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  • 1.
    Johnsson, Mikael
    Blekinge Institute of Technology, Faculty of Engineering, Department of Mechanical Engineering.
    Creating High-performing Innovation Teams2017In: Journal of Innovation Management, ISSN 21830606, Vol. 5, no 4, p. 23-47Article in journal (Refereed)
    Abstract [en]

    This research suggests a conceptual process of how to create highperforming

    innovation teams to meet the market’s need of faster ways of

    conducting innovation work. The CIT-process (Creating high-performing

    Innovation Teams) is a five-step-process systematically developed to meet

    organizational-, team-, and individual perspectives. On a holistic level, this

    research contributes to prior research by bringing research on innovation teams

    and high-performing teams together to become a pre-stage to established group

    dynamic processes and innovation processes. Practical implications and future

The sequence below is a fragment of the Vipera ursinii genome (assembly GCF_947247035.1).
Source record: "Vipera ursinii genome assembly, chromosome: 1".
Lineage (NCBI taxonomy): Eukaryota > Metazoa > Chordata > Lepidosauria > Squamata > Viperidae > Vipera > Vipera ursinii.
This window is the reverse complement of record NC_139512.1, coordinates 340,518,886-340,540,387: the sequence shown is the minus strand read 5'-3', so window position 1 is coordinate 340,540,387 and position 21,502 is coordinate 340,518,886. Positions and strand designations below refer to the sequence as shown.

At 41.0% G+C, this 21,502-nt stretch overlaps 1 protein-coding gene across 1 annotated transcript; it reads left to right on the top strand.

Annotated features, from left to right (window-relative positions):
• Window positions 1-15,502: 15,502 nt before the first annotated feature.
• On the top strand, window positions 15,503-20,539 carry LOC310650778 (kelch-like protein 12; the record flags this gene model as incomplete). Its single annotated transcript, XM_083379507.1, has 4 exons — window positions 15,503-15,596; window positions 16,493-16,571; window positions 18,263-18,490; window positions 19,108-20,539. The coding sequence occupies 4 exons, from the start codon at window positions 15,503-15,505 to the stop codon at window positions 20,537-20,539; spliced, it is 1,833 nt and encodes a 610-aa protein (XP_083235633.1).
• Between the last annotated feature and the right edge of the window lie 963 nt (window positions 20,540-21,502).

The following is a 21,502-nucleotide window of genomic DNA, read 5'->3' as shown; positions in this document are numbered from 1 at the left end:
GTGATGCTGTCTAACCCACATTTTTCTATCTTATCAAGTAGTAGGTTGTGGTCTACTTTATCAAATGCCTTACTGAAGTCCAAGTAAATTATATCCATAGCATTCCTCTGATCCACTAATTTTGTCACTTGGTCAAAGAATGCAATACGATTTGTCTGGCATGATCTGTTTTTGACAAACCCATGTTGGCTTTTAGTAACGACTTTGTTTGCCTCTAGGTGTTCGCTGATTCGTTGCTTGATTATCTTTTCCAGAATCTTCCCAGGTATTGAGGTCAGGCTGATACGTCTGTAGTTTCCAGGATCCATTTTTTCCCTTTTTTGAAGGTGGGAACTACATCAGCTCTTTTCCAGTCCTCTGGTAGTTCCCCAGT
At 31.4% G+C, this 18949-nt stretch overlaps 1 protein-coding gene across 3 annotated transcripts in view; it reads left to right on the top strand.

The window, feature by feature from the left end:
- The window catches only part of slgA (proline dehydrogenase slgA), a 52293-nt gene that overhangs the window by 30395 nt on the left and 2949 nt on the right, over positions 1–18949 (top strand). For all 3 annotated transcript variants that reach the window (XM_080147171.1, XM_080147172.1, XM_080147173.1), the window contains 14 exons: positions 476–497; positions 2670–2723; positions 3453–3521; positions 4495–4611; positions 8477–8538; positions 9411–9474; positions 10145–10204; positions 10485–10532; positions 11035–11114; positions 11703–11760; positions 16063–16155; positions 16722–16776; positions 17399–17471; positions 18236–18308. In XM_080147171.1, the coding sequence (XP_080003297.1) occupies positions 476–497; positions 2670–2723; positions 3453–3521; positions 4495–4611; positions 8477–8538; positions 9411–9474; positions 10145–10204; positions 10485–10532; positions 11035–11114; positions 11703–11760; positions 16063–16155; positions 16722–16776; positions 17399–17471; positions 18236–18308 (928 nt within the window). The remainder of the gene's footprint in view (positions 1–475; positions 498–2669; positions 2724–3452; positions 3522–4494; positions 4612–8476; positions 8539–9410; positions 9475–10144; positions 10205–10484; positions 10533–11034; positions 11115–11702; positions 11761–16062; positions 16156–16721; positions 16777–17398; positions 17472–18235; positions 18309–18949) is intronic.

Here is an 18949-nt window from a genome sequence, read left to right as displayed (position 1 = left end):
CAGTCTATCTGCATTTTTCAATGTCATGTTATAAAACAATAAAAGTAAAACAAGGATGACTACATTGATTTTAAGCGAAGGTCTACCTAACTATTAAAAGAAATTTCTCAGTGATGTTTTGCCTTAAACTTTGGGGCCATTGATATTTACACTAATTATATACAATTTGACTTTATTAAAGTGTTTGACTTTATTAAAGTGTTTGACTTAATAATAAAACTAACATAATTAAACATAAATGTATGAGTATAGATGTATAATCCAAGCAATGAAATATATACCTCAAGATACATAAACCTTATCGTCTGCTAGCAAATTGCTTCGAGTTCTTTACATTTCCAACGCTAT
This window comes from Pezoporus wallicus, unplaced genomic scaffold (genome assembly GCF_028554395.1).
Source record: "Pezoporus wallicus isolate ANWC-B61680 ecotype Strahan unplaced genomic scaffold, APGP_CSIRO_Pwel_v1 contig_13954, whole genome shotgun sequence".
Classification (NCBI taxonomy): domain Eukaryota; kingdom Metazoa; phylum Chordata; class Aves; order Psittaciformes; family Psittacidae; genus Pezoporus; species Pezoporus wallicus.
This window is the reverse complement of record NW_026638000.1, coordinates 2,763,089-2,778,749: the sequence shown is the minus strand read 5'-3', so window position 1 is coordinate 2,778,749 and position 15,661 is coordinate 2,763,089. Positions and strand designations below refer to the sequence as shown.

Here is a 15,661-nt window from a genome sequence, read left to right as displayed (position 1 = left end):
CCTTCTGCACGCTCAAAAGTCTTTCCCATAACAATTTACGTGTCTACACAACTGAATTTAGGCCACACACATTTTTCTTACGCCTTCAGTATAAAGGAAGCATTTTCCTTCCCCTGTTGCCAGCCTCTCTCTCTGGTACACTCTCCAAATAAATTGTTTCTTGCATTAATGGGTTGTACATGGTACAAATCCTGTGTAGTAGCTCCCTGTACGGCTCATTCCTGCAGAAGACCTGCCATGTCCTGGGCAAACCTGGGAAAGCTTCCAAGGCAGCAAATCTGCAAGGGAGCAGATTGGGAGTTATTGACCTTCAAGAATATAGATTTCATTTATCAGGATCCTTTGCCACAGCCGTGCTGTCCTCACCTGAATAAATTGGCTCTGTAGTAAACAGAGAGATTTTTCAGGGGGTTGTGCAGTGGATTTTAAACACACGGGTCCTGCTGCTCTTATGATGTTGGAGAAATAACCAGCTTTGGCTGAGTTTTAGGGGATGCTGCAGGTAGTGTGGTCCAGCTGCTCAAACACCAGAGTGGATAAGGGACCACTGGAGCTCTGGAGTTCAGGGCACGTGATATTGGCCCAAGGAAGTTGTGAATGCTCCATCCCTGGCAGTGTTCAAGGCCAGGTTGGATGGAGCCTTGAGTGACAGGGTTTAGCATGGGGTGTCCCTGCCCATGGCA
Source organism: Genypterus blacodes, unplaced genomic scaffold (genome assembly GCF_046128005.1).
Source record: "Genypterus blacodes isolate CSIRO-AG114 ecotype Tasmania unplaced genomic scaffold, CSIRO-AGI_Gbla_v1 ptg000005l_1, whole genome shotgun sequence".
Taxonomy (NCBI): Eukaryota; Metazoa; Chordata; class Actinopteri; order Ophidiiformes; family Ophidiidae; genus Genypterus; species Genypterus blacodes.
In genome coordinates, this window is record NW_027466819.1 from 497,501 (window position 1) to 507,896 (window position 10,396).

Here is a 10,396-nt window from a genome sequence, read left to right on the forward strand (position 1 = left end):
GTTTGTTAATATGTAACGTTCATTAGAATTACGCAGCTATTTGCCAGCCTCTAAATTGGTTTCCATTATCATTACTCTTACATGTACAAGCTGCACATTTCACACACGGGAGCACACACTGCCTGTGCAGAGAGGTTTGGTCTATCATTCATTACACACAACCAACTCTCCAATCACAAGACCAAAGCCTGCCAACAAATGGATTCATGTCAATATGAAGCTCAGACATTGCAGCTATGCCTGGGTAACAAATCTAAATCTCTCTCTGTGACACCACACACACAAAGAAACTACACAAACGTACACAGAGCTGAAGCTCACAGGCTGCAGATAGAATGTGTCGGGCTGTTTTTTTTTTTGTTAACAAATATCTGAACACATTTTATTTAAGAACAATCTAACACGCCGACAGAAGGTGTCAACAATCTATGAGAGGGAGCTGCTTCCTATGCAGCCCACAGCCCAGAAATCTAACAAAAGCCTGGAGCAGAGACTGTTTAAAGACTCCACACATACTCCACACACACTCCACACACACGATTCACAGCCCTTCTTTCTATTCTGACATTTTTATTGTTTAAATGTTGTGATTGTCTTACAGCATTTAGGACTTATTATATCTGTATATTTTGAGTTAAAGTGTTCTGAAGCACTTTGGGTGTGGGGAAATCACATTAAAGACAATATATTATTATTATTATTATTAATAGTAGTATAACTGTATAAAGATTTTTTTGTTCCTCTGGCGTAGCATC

research are suggested.

    Download full text (pdf)
    fulltext
  • 2.
    Johnsson, Mikael
    Blekinge Institute of Technology, Faculty of Engineering, Department of Mechanical Engineering.
    How Understanding of Agile Innovation Work Affects Innovation Teams2017Conference paper (Refereed)
    Abstract [en]

     This research aims to explore how the understanding of agile innovation work methodologies affect innovation teams and the progress of innovation projects. In a long-term research, three innovation teams were studied through questionnaires, interviews, audio-recorded interviews and rich notes from. The data was analysed using group development theories and knowledge taxonomy to determine the relation of the teams' estimated knowledge and their performance in relation to the teams’ group development status. The results indicate that innovation teams that are unfamiliar with agile innovation work tend to not seek collaboration due to uncertainty, which results in slow progress. When an innovation team’s surrounding organisation is unfamiliar with agile innovation methodologies it tends to not offer their support until the innovation team can prove progress, also slowing the progress down. The opposite is noticed when innovation teams and the organisation understands how to apply agile innovation work methodologies, collaboration occurs easily, resulting in positive progress. Further research is suggested.